The different animation styles plus the framing story turn an otherwise simple tale of growing up into a handmade storybook film that never drops the ball visually nor allows the varying visual styles to ever feel out of place. The Little Girl and The Mother are a perfect contemporary realization to juxtapose the wandering boy’s journey. The use of cold and exacting CGI animation for the “real world” and paper stop motion animation for the Prince’s story brings the storybook sensibilities to life in an absolutely mesmerizing way. I can’t go without mentioning the music! All the music has this innate breezy and gentle vibe to it that would make for a perfect playdate playlist. When the real world and the storybook world collide in the third act expect Hans Zimmer’s contributions to speak up.

The Little Prince is a delightful film that I enjoyed from the start. Originally premiering on Netflix in 2015 this independent feature has gained quite a following. Having never read the source material didn’t affect my experience but rather inspired me to seek out the beloved book. Though the themes are strongly presented and some sequences are quite intense for younger audiences you’ll enjoy every wondrous second of the film but make sure to have some tissues ready by the end. 

Vital Disc Stats: The Blu-ray
The Little Prince arrives on Blu-ray thanks to Paramount Pictures. Housed in a standard keepcase with a digital insert slip the disc loads the Paramount logo before landing on the static Main Menu screen with typical navigation options. 

Video Review


The Little Prince arrives on Blu-ray with a 1080p AVC encoded image with a 2.35:1 aspect ratio. The brilliant HD image is clear and full of detail. The lives of our mother and daughter are bathed in grays and whites with color finally popping when we see the aviator’s home next door. Plenty of fine details abound from the textures on the calendar magnets to the subtle rosy shading on the girl’s cheeks. CGI looks crisp and clean allowing plenty of little details to emerge but absolutely nailing bleak color palettes and characterizations through the minute details.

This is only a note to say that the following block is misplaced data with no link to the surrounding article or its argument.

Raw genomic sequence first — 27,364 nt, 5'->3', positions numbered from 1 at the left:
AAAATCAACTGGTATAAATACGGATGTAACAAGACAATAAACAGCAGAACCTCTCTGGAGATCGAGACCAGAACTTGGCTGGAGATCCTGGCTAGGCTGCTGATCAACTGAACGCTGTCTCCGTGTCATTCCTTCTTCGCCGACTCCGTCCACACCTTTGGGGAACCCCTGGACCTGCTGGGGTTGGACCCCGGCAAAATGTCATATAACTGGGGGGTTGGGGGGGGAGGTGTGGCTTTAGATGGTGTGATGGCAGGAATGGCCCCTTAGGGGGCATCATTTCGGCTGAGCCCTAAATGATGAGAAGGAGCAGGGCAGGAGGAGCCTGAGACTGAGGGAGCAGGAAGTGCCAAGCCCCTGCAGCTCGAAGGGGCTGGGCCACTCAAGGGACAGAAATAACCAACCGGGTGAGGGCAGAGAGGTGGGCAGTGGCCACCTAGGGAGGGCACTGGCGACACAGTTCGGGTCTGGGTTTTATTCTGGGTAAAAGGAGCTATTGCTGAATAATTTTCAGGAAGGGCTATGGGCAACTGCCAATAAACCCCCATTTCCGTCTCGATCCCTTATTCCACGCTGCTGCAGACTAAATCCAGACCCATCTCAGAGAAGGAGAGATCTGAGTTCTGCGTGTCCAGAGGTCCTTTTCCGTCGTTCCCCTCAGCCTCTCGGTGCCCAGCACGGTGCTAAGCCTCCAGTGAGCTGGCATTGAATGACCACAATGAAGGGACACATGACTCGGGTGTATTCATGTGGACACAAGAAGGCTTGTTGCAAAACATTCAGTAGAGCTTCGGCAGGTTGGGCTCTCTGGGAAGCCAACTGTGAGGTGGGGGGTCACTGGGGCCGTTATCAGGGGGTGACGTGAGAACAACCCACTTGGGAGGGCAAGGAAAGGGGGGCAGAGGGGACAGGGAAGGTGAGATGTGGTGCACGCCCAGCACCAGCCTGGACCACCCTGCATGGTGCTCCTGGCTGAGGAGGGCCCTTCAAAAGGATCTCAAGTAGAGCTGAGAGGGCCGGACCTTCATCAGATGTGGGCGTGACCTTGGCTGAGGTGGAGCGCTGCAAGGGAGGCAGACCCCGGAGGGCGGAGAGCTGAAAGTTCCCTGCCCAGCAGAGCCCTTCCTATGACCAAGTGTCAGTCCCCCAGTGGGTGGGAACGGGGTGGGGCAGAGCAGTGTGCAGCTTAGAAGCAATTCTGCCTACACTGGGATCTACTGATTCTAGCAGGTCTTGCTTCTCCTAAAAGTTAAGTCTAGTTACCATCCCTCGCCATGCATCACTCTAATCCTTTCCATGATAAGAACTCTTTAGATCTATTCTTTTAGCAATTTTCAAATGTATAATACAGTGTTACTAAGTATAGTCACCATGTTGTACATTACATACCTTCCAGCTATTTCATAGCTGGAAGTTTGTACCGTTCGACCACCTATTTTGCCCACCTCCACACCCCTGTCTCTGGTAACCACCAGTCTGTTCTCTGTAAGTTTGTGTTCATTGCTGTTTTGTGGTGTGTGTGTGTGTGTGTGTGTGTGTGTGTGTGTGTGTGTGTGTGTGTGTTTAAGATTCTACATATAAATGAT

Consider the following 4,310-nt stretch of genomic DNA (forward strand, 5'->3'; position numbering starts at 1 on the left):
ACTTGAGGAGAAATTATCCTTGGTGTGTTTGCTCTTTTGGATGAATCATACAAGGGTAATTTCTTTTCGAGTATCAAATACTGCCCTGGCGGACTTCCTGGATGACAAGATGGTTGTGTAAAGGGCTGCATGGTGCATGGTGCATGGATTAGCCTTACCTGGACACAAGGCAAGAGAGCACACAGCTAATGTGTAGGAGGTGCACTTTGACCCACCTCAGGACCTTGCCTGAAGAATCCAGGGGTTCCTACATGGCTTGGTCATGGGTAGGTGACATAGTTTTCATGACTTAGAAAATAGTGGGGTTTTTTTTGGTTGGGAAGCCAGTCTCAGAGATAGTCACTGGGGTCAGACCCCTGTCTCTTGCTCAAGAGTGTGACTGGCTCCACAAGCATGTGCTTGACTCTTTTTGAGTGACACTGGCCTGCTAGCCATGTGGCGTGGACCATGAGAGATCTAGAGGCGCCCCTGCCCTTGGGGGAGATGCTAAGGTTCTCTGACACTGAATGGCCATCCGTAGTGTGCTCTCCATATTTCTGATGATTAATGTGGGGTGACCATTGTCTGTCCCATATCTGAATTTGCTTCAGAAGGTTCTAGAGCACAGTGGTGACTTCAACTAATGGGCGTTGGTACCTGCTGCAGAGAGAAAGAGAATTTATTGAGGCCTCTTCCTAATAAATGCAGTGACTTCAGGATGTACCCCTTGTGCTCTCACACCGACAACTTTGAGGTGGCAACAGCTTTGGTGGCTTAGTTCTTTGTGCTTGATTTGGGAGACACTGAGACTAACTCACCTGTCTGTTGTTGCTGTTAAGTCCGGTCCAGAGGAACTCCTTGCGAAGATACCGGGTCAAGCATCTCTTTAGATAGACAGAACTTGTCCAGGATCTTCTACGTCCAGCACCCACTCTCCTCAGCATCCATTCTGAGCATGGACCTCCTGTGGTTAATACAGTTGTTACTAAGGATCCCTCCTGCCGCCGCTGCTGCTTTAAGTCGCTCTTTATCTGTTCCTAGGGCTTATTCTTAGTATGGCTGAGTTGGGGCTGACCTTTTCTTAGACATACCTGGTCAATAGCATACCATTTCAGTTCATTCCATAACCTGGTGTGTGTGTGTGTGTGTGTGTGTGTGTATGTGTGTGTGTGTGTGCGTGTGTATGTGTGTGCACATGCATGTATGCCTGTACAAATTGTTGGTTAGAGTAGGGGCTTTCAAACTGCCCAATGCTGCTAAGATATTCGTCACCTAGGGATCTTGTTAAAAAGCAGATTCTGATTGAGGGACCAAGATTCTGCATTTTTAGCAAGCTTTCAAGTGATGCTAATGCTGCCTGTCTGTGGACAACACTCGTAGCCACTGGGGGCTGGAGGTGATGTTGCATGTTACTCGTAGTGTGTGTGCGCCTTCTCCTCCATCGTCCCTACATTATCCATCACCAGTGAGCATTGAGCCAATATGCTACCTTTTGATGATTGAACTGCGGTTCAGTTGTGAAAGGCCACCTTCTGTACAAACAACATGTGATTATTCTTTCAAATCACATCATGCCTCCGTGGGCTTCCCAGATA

The most striking elements of the visual presentation are the color tones and textures utilized for the different animation styles. Textures and detail abound during the stop motion scenes as we see the prince float from world to world or just sit in the sand waiting on his drawing of a sheep. While both the Aviator and The Little Girl live in the same world their individual lives are presented with the same juxtaposition as Dorothy walking into the Land of Oz. The Aviator’s home is full of color, depth, and texture while the strict architecture and color of the suburban life beside him contain a cold lifeless tone. Some brilliant work here from the animators. If you haven’t seen paper stop motion you’re in for a treat.

Audio Review


The included lossless Dolby TrueHD 7.1 is full and confident as we jump through the mundane existence of suburbia to exciting worlds created only by imagination. Dialogue, as well as the daily Matters of Consequence announcements, come through clear and clean. Surround channels carry a plethora of ambient and atmospheric sounds throughout the film creating a consistent immersive experience. Pop, hiss, and any other sonic anomaly are nonexistent. 

Special Features


While slim on the special features, the making-of featurette is interesting enough for fans of the book and the process of animating the feature. 

  • The Making of The Little Prince (HD 25:52) 
  • "Turn Around" - Music Video by Camille (HD 3:25)
  • Digital Copy

Final Thoughts

The Little Prince is a charming adaptation that smartly uses a modern-day framing story to update the tale. Parents and kids alike will identify with the struggles of the mother and daughter as they navigate their journey together. Utilizing the different forms of animation allows the multi-layered film to breathe into its story deeper and develop its characters fully. I had a wonderful time watching the film but I would shy away from introducing it to my young kids as some intense elements could be too much for them. 

Paramount’s Blu-ray provides an outstanding A/V presentation for this charming story. A lack of bonus features isn’t a deal-breaker as the making-of featurette is interesting enough. Recommended.